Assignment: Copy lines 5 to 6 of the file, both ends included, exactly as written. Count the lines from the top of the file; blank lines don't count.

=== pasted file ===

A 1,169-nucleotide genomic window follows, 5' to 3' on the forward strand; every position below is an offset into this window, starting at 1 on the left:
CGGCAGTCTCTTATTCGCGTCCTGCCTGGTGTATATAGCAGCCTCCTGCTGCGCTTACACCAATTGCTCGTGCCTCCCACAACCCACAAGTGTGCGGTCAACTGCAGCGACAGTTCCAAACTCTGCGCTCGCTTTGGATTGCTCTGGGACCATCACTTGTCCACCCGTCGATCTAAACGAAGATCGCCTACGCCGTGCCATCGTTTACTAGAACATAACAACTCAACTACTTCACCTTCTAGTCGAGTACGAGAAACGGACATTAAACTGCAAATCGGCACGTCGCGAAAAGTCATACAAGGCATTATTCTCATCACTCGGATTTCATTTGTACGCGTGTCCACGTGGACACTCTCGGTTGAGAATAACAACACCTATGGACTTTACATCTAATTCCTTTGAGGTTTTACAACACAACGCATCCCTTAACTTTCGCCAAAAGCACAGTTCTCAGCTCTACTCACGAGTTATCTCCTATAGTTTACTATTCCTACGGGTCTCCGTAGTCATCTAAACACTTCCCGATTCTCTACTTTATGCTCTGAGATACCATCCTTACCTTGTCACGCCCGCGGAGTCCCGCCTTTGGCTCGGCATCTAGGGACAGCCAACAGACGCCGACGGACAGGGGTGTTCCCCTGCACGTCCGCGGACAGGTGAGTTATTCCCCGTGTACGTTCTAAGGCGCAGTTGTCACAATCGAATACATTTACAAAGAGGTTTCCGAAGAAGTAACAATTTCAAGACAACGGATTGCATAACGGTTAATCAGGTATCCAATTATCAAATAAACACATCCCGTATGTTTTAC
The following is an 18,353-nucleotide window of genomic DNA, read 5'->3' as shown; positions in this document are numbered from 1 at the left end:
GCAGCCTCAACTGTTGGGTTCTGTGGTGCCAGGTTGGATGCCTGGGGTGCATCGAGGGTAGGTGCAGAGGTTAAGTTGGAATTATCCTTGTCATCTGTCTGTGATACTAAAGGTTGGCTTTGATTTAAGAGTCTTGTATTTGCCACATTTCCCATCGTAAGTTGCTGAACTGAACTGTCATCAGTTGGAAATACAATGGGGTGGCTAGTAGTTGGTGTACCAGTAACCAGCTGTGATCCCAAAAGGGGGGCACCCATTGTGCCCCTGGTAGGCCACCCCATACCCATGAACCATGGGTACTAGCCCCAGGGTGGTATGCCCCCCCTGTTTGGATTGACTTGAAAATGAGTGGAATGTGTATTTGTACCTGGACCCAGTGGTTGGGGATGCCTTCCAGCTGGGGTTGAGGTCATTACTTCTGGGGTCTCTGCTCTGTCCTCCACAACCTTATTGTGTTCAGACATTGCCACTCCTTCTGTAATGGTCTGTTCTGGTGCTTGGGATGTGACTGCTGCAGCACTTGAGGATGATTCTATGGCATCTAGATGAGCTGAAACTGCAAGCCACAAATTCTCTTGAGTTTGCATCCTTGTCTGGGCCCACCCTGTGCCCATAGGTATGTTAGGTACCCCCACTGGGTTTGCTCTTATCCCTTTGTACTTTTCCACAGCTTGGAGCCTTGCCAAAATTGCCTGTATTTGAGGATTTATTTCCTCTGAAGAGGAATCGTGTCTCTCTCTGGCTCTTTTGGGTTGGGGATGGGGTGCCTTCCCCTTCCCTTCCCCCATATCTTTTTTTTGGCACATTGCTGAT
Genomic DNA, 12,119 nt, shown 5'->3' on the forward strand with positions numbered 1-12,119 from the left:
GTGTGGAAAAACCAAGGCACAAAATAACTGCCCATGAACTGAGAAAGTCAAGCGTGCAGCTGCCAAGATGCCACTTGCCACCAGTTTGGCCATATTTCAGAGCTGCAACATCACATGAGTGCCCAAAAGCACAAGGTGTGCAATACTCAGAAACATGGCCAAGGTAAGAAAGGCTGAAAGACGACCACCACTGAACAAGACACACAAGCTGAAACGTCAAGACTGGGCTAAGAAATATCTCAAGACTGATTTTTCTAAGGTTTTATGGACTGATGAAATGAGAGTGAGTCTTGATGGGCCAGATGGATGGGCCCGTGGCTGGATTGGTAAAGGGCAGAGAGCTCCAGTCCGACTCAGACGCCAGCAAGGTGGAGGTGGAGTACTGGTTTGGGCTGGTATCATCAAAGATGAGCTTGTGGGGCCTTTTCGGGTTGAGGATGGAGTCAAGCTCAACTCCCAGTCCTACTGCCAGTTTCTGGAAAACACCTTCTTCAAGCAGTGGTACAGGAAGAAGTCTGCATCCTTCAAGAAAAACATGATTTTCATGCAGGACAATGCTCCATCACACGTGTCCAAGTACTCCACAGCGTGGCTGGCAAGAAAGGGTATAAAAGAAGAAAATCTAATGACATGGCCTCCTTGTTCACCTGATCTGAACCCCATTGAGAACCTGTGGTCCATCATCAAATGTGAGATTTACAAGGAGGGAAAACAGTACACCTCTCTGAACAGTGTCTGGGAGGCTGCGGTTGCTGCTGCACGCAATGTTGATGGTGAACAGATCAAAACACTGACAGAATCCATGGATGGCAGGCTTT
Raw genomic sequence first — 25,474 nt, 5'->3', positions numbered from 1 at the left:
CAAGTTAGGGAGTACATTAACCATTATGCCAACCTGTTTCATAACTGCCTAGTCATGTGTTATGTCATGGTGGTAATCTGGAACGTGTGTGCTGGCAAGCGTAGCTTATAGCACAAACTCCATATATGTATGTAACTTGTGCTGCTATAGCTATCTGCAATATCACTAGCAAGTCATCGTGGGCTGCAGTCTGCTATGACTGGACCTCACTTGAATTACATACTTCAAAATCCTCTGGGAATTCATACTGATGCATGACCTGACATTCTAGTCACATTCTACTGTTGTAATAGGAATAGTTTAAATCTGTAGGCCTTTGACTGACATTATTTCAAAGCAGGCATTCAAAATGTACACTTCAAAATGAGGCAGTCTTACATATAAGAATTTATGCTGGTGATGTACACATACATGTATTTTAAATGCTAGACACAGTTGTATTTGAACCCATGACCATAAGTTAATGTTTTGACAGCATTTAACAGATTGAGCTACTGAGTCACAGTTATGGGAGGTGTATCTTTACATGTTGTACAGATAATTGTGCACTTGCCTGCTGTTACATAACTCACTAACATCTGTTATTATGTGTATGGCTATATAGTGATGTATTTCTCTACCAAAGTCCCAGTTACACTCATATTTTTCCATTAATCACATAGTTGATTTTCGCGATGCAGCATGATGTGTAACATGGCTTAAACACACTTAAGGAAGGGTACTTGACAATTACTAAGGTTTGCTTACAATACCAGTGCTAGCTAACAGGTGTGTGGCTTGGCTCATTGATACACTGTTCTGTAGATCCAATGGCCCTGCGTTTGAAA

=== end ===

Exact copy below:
Genomic DNA, 12,119 nt, shown 5'->3' on the forward strand with positions numbered 1-12,119 from the left:
GTGTGGAAAAACCAAGGCACAAAATAACTGCCCATGAACTGAGAAAGTCAAGCGTGCAGCTGCCAAGATGCCACTTGCCACCAGTTTGGCCATATTTCAGAGCTGCAACATCACATGAGTGCCCAAAAGCACAAGGTGTGCAATACTCAGAAACATGGCCAAGGTAAGAAAGGCTGAAAGACGACCACCACTGAACAAGACACACAAGCTGAAACGTCAAGACTGGGCTAAGAAATATCTCAAGACTGATTTTTCTAAGGTTTTATGGACTGATGAAATGAGAGTGAGTCTTGATGGGCCAGATGGATGGGCCCGTGGCTGGATTGGTAAAGGGCAGAGAGCTCCAGTCCGACTCAGACGCCAGCAAGGTGGAGGTGGAGTACTGGTTTGGGCTGGTATCATCAAAGATGAGCTTGTGGGGCCTTTTCGGGTTGAGGATGGAGTCAAGCTCAACTCCCAGTCCTACTGCCAGTTTCTGGAAAACACCTTCTTCAAGCAGTGGTACAGGAAGAAGTCTGCATCCTTCAAGAAAAACATGATTTTCATGCAGGACAATGCTCCATCACACGTGTCCAAGTACTCCACAGCGTGGCTGGCAAGAAAGGGTATAAAAGAAGAAAATCTAATGACATGGCCTCCTTGTTCACCTGATCTGAACCCCATTGAGAACCTGTGGTCCATCATCAAATGTGAGATTTACAAGGAGGGAAAACAGTACACCTCTCTGAACAGTGTCTGGGAGGCTGCGGTTGCTGCTGCACGCAATGTTGATGGTGAACAGATCAAAACACTGACAGAATCCATGGATGGCAGGCTTT